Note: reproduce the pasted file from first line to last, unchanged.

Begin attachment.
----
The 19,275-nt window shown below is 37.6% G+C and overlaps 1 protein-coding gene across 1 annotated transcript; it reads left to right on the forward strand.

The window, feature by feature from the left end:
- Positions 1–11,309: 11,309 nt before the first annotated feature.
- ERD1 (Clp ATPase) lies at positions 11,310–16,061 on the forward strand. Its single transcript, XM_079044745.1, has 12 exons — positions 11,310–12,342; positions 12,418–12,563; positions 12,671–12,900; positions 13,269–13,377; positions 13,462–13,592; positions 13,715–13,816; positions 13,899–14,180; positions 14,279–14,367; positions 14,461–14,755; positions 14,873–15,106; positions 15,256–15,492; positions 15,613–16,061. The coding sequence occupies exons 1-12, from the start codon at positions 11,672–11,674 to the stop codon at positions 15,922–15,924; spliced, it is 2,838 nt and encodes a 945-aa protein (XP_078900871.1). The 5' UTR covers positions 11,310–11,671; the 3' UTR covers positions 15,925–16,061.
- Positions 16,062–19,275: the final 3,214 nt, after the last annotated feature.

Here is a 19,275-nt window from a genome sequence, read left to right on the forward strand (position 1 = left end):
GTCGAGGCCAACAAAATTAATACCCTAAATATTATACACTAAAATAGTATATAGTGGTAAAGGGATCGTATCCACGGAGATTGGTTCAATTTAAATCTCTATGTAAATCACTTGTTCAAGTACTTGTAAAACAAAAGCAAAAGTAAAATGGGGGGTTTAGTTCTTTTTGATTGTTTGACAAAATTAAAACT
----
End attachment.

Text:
The 19,275-nt window shown below is 37.6% G+C and overlaps 1 protein-coding gene across 1 annotated transcript; it reads left to right on the forward strand.

The window, feature by feature from the left end:
- Positions 1–11,309: 11,309 nt before the first annotated feature.
- ERD1 (Clp ATPase) lies at positions 11,310–16,061 on the forward strand. Its single transcript, XM_079044745.1, has 12 exons — positions 11,310–12,342; positions 12,418–12,563; positions 12,671–12,900; positions 13,269–13,377; positions 13,462–13,592; positions 13,715–13,816; positions 13,899–14,180; positions 14,279–14,367; positions 14,461–14,755; positions 14,873–15,106; positions 15,256–15,492; positions 15,613–16,061. The coding sequence occupies exons 1-12, from the start codon at positions 11,672–11,674 to the stop codon at positions 15,922–15,924; spliced, it is 2,838 nt and encodes a 945-aa protein (XP_078900871.1). The 5' UTR covers positions 11,310–11,671; the 3' UTR covers positions 15,925–16,061.
- Positions 16,062–19,275: the final 3,214 nt, after the last annotated feature.

Here is a 19,275-nt window from a genome sequence, read left to right on the forward strand (position 1 = left end):
GTCGAGGCCAACAAAATTAATACCCTAAATATTATACACTAAAATAGTATATAGTGGTAAAGGGATCGTATCCACGGAGATTGGTTCAATTTAAATCTCTATGTAAATCACTTGTTCAAGTACTTGTAAAACAAAAGCAAAAGTAAAATGGGGGGTTTAGTTCTTTTTGATTGTTTGACAAAATTAAAACT